More money goes down the drain called Yamuna
Though it is difficult to imagine, the black, stinking stream of water near the Yamuna Bank station of Delhi Metro was once a river with clean water. It was thanks to this river that a city came up on its banks; now the city has reduced it to a sewage stream.
Delhi starts guzzling down the Yamuna right where it enters the city, at Palla village, where most of its content is diverted to meet the water needs of the 1.78 crore people. In return, Delhi drains its sewers and nullahs into what is left in the name of the river. Most of the sewage let into the river is untreated.
The Yamuna’s 22 km stretch in Delhi contributes to over 70 percent of the river’s total pollution load though it is barely two percent of its total length.
The health of a river is mainly judged on two counts: the coliform content and the level of dissolved oxygen (DO) in the river. The total coliform content – which in a layman’s terms is an indicator of the presence of excreta – in the Delhi stretch of the Yamuna varies between 93,000 mpn (most probable number)/100 ml (millilitre) and 22,00,00,000 mpn/100 ml when it should not be exceeding 5,000 mpn/100 ml. One can imagine the impact of these very high levels of coliform (that is to say, the high amount of excreta) on the health of the people using this water downstream in Uttar Pradesh.
The DO level of the river stands at zero as against a prescribed limit of a minimum of four ml (milligrams)/l (litre) by the Delhi Pollution Control Committee (DPCC). This means that the water that flows in the Yamuna in Delhi is not only unsuitable for drinking and bathing but also for irrigation.
This, of course, need not have been the case. The river can be cleaned up. So, the Delhi government has spent crores of rupees under the Yamuna action plan I and its sequel, plan II – to no avail. Now, it plans to spend around Rs 3,000 crore more in the next four years to ensure that no sewage flows into the Yamuna.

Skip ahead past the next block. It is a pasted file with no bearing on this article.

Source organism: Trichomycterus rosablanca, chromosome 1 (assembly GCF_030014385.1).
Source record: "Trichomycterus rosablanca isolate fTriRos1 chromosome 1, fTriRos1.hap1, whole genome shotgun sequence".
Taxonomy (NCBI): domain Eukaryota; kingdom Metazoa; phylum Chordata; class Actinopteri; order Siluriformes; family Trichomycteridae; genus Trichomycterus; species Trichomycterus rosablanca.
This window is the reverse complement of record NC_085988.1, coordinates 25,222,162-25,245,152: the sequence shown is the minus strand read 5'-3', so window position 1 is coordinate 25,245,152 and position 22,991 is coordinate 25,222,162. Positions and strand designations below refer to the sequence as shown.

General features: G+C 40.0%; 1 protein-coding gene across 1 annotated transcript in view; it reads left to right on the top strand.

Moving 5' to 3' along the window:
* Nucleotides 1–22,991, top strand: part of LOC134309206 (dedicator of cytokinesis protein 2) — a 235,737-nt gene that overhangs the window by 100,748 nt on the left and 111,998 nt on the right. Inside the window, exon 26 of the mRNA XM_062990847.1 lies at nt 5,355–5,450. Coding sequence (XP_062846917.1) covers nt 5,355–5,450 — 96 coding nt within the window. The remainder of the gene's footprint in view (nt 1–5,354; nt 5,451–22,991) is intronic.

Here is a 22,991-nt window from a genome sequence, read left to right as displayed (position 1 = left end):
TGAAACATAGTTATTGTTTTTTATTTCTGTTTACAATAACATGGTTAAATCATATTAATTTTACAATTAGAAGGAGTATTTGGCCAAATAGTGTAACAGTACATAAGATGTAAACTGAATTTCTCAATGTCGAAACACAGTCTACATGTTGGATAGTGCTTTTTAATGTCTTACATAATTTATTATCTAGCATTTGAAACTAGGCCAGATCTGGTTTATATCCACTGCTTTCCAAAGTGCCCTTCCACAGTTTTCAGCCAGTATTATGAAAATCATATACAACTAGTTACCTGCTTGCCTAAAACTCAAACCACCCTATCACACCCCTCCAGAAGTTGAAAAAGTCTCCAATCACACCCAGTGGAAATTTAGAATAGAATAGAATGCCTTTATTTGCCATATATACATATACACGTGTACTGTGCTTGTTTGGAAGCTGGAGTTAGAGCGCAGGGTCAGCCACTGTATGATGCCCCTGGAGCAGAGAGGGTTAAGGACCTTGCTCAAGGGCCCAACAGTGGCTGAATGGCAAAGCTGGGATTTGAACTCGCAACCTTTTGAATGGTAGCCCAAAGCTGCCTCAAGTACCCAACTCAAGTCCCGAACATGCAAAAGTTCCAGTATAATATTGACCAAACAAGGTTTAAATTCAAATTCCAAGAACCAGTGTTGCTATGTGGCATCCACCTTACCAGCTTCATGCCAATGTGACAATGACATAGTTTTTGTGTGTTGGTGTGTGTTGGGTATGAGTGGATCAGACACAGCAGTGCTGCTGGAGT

The Delhi Jal Board (DJB), the agency responsible for proper disposal of wastewater and management of the sewerage system, has presented a plan before the ministry of environment and forests (MoEF) to ensure that by 2015 no wastewater would be discharged into the Yamuna without being treated first by sewage treatment plants (STPs).
The plan has four focus areas: revamping and modernising existing STPs, augmenting their capacity so that they can treat more wastewater, laying an interceptor sewer to ensure that treated and untreated wastewaters do not get mixed, and providing sewerage facility in the areas not yet covered.
As a first step, the DJB plans to add around 200 million gallons per day (MGD) of wastewater-treating capacity to the existing STPs. The Okhla STP, one of the biggest in the city, will treat an additional 30 MGD of wastewater over the already installed capacity of 140 MGD. The STP in Kondli will treat an additional capacity of 45 MGD. They are expected to cost the DJB a whopping Rs 900 crore over the next five years.
But experts believe that the plan is deficient. In addition to bolstering the sewage treatment infrastructure and capacity, they insist that there is a need for better management of the existing STPs. In other words, the problem does not lie as much with the plants (so that it can be solved by ‘modernising’ them) as it does with the agencies that are not managing them efficiently.
Figures also support the experts’ view. According to figures provided by the DJB, the installed STPs in the city are supposed to treat 513 MGD. But they are treating only 390 MGD, which means that they are operating at 76 percent of their capacity.
Himanshu Thakkar of the South Asia Network on Dams, Rivers and People (SANDRP) says that putting revamped STPs in place will not work. “The issue here is that the existing plants are not working at their capacity. We are already equipped with the necessary technology but it is not working because there is no governance. So, the main problem is governance,” says Thakkar.
He says that there is a need for establishing a ‘governance committee’ for each STP, “of which 50 percent of the members should be from outside the government”.